fighting spam and scams on the Internet
"419" Scam – Advance Fee / Fake Lottery Scam
The so-called "419" scam is a type of fraud dominated by criminals from Nigeria and other countries in Africa. Victims of the scam are promised a large amount of money, such as a lottery prize, inheritance, money sitting in some bank account, etc.
Victims never receive this non-existent fortune but are tricked into sending their money to the criminals, who remain anonymous. They hide their real identity and location by using fake names and fake postal addresses as well as communicating via anonymous free email accounts and mobile phones.
Keep in mind that scammers DO NOT use their real names when defrauding people.
The criminals either abuse names of real people or companies or invent names or addresses.
Any real people or companies mentioned below have NO CONNECTION to the scammers!
Read more about such scams here or in our 419 FAQ. Use the Scam-O-Matic to verify suspect emails.
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Some comments by the Scam-O-Matic about the following email:
- An email address listed inside this email has been used in a known fraud before.
- The following phrases in this message should put you on alert:
- "claims office" (real lotteries do not use a "claim agent" / "fiduciary agent")
- ",000,000" (they want you to be blinded by the prospect of quick money, but the only money that ever changes hands in 419 scams is from you to the criminals)
- This email message is a fake lottery scam. Consider the following facts about real lotteries:
- They don't notify winners by email.
- You can't win without first buying a lottery ticket.
- They don't randomly select email addresses to award prizes to.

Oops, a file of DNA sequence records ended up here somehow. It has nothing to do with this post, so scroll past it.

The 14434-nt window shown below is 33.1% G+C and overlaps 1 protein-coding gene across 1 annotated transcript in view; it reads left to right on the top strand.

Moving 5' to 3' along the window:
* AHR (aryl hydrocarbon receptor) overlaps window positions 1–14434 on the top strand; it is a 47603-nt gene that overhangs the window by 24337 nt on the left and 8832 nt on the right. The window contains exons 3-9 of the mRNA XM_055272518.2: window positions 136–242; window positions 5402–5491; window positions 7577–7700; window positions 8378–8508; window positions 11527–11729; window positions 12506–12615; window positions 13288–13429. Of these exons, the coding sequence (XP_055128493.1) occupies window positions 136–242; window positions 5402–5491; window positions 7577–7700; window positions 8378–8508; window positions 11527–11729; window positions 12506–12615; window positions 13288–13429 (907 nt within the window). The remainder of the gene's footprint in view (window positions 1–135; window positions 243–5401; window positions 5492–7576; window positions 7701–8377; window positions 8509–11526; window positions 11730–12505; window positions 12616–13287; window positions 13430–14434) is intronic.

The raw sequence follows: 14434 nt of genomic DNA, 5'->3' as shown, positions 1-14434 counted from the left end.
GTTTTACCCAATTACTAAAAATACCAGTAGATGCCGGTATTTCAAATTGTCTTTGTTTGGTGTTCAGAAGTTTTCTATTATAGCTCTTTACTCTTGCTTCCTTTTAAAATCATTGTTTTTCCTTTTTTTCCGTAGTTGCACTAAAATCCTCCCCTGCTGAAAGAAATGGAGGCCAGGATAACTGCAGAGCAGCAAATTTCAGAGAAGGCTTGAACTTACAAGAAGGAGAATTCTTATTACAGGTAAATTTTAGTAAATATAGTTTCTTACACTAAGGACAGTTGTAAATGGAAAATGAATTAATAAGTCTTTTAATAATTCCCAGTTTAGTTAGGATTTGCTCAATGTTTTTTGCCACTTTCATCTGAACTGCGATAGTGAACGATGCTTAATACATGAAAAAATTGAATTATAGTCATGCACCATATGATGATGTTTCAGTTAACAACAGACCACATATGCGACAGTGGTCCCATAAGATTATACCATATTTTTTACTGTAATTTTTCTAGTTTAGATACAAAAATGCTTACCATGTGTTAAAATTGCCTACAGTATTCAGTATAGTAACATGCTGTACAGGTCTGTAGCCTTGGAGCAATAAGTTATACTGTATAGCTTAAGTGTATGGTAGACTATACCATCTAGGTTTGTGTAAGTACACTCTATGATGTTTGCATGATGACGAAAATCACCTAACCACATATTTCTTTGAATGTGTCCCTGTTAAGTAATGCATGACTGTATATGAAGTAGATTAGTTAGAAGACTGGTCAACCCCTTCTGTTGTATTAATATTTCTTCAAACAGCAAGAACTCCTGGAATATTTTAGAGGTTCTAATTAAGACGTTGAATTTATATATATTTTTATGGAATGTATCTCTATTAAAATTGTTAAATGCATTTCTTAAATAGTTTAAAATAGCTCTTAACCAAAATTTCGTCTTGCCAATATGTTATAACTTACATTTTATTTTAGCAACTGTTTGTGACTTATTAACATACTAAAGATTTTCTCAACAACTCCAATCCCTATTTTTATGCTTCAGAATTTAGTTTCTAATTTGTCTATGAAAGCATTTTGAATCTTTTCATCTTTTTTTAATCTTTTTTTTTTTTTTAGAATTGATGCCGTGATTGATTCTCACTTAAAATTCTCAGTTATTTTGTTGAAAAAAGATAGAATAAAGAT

- They don't use free email accounts (Yahoo, Hotmail, etc) to communicate with you.
- They don't tell you to call a mobile phone number.
- They don't tell you to keep your winnings secret.
- They will never ask a winner to pay any fees to receive a prize!
- This email lists free webmail addresses. Use of such addresses is typical for scams. Lotteries, banks and any but the smallest of companies do not normally use such addresses. Criminals use them to anonymously send and receive email at Internet cafes.
- firstname.lastname@example.org (email address has been used in a known fraud before)
Fraud email example:
From: "FREE LOTTO COMPANY." (may be fake)
Date: Sun, 24 Nov 2019 02:46:29 +0100
Subject: CONTACT YOUR AGENT...
FREE LOTTO COMPANY.
JOHN SMITH DRIVE, OXFORD
OX4 2JY, ENGLAND.
We are pleased to announce you as one of the lucky winners in the FreeLotto draw held on the 23rd of November 2019.
All winning addresses were randomly selected from a batch of 50,000,000 international emails...
Your email address emerged in the 3rd category winners in this year's Annual FreeLotto Draw.
Your email address won a cash award off Six hundred and eighty eight thousand two hundred and fifty euros (688,250.00 Euros).. only.
The following particulars are attached to your payment order:
1.Reference Number: FL/04/7362072/UK
2.Email ticket Number: FL754/22/19
3.Winning Numbers: 37-13-43-85-67-11
Contact the underlisted claims officer as soon as possible for the immediate release of your winnings.
Mrs. Helena Sanchez.